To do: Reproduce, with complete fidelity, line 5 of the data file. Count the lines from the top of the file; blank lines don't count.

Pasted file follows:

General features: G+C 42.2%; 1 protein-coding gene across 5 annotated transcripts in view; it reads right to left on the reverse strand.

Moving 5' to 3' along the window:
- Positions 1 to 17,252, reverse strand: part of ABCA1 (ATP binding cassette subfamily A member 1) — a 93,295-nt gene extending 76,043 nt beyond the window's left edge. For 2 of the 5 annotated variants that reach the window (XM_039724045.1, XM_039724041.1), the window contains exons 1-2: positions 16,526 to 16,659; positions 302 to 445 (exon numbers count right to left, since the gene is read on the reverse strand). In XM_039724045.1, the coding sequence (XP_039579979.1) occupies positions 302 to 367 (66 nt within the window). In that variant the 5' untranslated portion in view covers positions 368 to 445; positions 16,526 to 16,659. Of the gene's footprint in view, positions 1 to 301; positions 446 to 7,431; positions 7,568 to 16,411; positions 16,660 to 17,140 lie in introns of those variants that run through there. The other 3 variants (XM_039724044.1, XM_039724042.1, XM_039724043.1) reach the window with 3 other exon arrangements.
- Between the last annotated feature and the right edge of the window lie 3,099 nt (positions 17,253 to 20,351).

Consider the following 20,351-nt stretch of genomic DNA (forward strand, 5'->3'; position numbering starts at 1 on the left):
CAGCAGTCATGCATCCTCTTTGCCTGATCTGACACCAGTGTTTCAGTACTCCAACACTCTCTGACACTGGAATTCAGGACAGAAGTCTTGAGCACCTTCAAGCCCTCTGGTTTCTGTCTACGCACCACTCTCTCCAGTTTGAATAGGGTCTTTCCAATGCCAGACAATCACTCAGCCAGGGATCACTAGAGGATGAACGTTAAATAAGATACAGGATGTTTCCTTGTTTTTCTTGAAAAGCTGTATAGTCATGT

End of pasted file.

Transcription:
Consider the following 20,351-nt stretch of genomic DNA (forward strand, 5'->3'; position numbering starts at 1 on the left):